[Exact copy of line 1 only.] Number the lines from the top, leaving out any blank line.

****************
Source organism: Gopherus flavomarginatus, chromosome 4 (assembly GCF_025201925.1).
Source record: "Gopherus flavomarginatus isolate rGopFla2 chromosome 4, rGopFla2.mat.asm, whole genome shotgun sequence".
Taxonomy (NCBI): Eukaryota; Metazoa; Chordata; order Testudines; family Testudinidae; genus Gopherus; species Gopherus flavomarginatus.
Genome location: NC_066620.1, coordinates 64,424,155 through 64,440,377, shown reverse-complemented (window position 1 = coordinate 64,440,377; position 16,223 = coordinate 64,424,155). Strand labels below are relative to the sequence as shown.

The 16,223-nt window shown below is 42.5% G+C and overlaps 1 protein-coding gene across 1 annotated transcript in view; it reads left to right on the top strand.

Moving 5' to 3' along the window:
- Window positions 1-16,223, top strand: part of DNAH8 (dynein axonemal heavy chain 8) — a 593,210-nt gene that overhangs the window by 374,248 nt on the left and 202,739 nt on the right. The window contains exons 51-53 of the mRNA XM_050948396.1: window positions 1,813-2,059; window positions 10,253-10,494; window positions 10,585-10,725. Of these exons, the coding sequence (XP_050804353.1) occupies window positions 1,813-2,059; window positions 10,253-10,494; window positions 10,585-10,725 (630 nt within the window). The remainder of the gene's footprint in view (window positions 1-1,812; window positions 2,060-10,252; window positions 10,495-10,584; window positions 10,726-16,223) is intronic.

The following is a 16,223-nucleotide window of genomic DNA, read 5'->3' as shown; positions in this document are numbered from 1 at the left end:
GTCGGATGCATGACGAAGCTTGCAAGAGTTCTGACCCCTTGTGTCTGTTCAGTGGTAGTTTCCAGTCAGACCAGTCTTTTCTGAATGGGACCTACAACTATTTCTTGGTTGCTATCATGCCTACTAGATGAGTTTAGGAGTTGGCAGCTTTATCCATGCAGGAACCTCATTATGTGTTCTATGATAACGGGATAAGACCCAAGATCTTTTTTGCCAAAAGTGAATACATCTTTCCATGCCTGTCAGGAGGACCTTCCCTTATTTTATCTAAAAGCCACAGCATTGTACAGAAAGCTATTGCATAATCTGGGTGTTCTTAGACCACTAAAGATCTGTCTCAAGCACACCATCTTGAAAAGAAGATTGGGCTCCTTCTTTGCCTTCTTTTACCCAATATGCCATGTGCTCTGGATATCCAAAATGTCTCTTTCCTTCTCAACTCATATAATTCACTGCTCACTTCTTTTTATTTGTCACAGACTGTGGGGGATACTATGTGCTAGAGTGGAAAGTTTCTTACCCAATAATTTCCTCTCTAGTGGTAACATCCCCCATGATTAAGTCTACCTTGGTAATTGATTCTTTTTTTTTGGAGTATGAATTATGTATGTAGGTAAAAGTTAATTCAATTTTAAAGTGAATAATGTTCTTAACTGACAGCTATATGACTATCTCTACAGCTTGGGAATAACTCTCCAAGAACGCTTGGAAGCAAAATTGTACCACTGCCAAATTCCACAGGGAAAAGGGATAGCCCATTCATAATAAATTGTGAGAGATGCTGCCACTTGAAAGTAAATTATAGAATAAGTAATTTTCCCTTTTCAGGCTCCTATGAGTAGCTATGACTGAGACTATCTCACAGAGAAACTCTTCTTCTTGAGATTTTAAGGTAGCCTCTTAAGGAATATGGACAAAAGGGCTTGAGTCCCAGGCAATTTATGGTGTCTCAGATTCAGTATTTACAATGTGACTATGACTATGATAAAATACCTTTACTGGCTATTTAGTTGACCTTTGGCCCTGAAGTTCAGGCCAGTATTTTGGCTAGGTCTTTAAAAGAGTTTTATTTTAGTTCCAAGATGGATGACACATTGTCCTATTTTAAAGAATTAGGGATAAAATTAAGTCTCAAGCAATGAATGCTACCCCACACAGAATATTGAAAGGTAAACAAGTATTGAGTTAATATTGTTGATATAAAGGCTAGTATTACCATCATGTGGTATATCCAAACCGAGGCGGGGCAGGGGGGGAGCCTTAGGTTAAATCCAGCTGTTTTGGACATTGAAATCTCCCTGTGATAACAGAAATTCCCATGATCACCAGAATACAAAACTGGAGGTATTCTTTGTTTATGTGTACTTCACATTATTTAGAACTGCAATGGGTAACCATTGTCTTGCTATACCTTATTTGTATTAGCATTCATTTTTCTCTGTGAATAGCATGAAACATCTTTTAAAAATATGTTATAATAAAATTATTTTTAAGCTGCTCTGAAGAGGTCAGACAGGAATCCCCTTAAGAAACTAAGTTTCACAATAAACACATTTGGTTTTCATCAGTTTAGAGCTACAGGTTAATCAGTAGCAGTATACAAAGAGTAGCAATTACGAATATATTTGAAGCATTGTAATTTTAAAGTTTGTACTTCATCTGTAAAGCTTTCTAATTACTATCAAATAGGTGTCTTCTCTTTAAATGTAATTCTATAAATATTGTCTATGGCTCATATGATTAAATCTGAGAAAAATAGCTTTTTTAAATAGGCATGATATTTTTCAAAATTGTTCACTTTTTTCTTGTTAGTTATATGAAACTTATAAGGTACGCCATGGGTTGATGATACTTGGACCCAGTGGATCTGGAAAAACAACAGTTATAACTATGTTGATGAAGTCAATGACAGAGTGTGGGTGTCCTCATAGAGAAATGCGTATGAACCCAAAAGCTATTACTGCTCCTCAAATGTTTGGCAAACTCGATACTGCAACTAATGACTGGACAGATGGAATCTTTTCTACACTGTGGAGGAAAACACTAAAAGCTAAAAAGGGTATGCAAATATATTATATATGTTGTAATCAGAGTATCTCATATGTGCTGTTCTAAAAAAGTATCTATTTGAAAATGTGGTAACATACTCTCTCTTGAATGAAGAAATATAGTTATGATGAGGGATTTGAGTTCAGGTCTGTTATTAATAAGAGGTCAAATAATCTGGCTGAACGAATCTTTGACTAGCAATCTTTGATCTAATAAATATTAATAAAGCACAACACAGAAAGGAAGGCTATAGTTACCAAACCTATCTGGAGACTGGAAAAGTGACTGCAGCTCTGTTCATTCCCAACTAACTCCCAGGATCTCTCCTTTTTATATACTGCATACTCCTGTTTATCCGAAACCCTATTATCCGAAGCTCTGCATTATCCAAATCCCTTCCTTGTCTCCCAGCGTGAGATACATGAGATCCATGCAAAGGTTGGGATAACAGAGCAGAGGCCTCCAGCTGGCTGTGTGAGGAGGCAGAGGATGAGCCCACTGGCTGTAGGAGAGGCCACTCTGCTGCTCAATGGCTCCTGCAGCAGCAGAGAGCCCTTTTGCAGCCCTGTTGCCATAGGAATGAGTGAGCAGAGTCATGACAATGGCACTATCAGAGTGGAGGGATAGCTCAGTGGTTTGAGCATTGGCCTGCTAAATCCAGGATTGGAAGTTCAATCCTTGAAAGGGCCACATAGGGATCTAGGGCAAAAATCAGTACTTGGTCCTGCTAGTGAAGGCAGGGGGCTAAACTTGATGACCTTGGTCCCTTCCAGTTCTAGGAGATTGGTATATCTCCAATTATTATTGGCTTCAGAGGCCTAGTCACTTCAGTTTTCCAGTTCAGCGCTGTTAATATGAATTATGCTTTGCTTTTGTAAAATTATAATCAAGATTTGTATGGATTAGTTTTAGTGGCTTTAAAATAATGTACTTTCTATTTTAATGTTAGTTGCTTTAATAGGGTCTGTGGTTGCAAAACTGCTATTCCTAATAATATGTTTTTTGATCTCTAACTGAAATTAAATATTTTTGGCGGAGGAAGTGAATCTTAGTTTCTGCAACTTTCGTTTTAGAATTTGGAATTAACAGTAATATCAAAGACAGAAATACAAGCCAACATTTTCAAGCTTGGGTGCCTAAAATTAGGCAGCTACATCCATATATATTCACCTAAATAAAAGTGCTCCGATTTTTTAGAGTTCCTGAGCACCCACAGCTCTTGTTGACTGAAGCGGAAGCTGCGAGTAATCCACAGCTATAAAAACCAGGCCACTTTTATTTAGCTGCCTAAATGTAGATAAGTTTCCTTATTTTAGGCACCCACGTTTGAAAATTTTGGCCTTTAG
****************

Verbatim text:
Source organism: Gopherus flavomarginatus, chromosome 4 (assembly GCF_025201925.1).